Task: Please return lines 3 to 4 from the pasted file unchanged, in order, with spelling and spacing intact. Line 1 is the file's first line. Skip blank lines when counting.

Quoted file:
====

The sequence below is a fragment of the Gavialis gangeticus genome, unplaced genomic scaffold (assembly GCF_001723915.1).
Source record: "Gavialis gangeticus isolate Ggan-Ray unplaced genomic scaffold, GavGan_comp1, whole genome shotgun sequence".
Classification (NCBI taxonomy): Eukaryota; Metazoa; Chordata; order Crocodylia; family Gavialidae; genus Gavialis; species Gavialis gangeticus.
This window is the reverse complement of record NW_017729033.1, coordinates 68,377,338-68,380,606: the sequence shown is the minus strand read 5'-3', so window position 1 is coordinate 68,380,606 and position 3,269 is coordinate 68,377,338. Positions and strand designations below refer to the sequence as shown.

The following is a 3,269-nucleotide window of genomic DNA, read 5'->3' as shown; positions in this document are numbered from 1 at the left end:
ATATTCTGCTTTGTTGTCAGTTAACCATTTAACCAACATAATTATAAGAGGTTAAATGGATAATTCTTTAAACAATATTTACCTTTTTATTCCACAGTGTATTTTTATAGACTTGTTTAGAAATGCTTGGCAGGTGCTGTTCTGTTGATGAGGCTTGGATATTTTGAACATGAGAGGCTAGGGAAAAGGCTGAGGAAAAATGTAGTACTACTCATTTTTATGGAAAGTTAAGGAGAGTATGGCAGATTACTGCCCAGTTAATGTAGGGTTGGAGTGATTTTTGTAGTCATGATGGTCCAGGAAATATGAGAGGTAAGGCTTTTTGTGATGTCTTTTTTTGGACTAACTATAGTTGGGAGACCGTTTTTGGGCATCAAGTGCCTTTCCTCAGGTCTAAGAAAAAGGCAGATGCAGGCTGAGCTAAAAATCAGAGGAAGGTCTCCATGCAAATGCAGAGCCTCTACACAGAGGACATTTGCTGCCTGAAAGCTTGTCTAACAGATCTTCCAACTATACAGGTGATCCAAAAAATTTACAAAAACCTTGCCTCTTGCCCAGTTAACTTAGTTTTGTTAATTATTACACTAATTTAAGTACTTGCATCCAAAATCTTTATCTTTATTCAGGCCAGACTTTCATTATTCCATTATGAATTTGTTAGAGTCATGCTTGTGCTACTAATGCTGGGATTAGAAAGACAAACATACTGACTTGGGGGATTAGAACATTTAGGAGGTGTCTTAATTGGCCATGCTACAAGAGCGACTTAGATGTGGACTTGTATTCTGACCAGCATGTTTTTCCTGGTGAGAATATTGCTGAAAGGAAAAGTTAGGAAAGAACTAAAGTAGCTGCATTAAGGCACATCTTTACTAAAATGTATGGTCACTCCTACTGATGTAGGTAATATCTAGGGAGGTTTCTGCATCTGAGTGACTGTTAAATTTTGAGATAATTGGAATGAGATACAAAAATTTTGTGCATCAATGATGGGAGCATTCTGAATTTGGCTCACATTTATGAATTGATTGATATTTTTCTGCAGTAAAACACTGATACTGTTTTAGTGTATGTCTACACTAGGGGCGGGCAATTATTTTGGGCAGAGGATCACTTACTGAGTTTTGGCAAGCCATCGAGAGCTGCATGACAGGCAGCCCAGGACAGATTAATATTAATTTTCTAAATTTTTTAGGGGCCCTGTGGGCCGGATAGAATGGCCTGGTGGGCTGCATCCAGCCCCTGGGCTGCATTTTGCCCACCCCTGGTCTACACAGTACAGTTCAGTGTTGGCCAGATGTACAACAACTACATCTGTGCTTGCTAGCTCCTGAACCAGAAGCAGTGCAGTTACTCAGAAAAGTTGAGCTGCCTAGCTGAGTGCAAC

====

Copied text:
Classification (NCBI taxonomy): Eukaryota; Metazoa; Chordata; order Crocodylia; family Gavialidae; genus Gavialis; species Gavialis gangeticus.
This window is the reverse complement of record NW_017729033.1, coordinates 68,377,338-68,380,606: the sequence shown is the minus strand read 5'-3', so window position 1 is coordinate 68,380,606 and position 3,269 is coordinate 68,377,338. Positions and strand designations below refer to the sequence as shown.